As a Leader, You Messed Up. Now What?
It’s never easy to own up to and face mistakes. The little ones, maybe they’re not so hard. But the BIG mistakes in your business or leadership can be quite frightening to face, let alone figure out how to resolve.
But mistakes are part of every leader’s journey. And they’re amazing teachers if you embrace them and use them to change and grow. That’s why our world is full of brilliant, creative people who’ve spoken great words of wisdom about messing up.
People like Albert Einstein, who said, “A person who made a mistake, never tried anything new.”
We all commit errors. Screw things up. Fail at times. But disciplined leaders make it a habit to recognize when they’ve made a mistake and do something about it. And when we say “do something about it,” we make take proactive, positive steps that reflect a mindset that sees mistakes as opportunities.
Whether you’ve made some big mistakes as of late or feel plagued by some pitfalls from your past, resist the temptation to lie in bed and simply stew about them at night or, worse, do nothing at all. Take action!
1. Make “mistakes” a catalyst for change. It’s going to be hard but, after you’ve recovered from the initial shock, try to be grateful instead of disgruntled if find yourself confronted with a big fat mistake. Write down the lessons learned, using takeaways to inspire corrective action around transforming your leadership, team, organization or life for the better. Develop goals, strategies and action items to address those takeaways, making sure that anything you set out to do is backed by commitment and accountability. Without commitment and accountability, it’s hard to effect real change.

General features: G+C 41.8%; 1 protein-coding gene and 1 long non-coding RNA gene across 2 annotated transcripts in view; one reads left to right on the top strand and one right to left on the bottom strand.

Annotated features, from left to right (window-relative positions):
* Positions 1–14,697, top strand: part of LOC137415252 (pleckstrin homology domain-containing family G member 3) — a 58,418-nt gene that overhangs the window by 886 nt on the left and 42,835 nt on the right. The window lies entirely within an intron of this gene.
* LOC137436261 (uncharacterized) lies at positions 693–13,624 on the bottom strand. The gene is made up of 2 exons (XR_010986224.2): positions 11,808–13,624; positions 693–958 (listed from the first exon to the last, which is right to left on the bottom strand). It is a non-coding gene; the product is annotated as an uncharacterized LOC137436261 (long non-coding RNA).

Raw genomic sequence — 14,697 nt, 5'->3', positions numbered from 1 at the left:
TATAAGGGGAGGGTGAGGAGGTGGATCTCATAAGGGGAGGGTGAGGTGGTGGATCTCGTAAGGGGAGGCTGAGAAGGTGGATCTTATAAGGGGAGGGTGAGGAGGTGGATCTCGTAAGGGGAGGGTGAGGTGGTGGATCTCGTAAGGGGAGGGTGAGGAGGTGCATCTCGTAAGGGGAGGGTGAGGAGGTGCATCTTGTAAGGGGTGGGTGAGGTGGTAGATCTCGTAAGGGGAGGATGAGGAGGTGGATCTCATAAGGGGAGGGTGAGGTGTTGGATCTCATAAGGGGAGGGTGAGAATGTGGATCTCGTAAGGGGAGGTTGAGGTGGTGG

2. Forgive yourself. You don’t need to ever forget about what happened. (Face it, that’s impossible unless you’ve suffered amnesia). But stop shackling yourself to the negative self-talk and self-sabotage that undermines your confidence and ability to change for the better. Accept your imperfections, knowing every day you are taking steps to improve.
3. Avoid criticizing others. Leaders who are hard on themselves are almost always hard on others. And you know what? No one wants to work for a leader like that. So pay attention to your tendency to be critical of your team (and even your clients/customers). Get objective input from some trusted colleagues or through our 360-degree feedback around whether you are habitually hard on others, or unnecessarily hard on people at certain times. Develop some action steps to stop it, for example, instead of judging or making assumptions every time certain metrics or goals fall short, start asking more questions so you can better understand and problem-solve.
Here as Management Action Programs, leaders come to us because they realize they’re struggling with making mistakes, owning mistakes, and taking corrective action around their mistakes. If you can relate, reach out. We can help. Contact MAP today!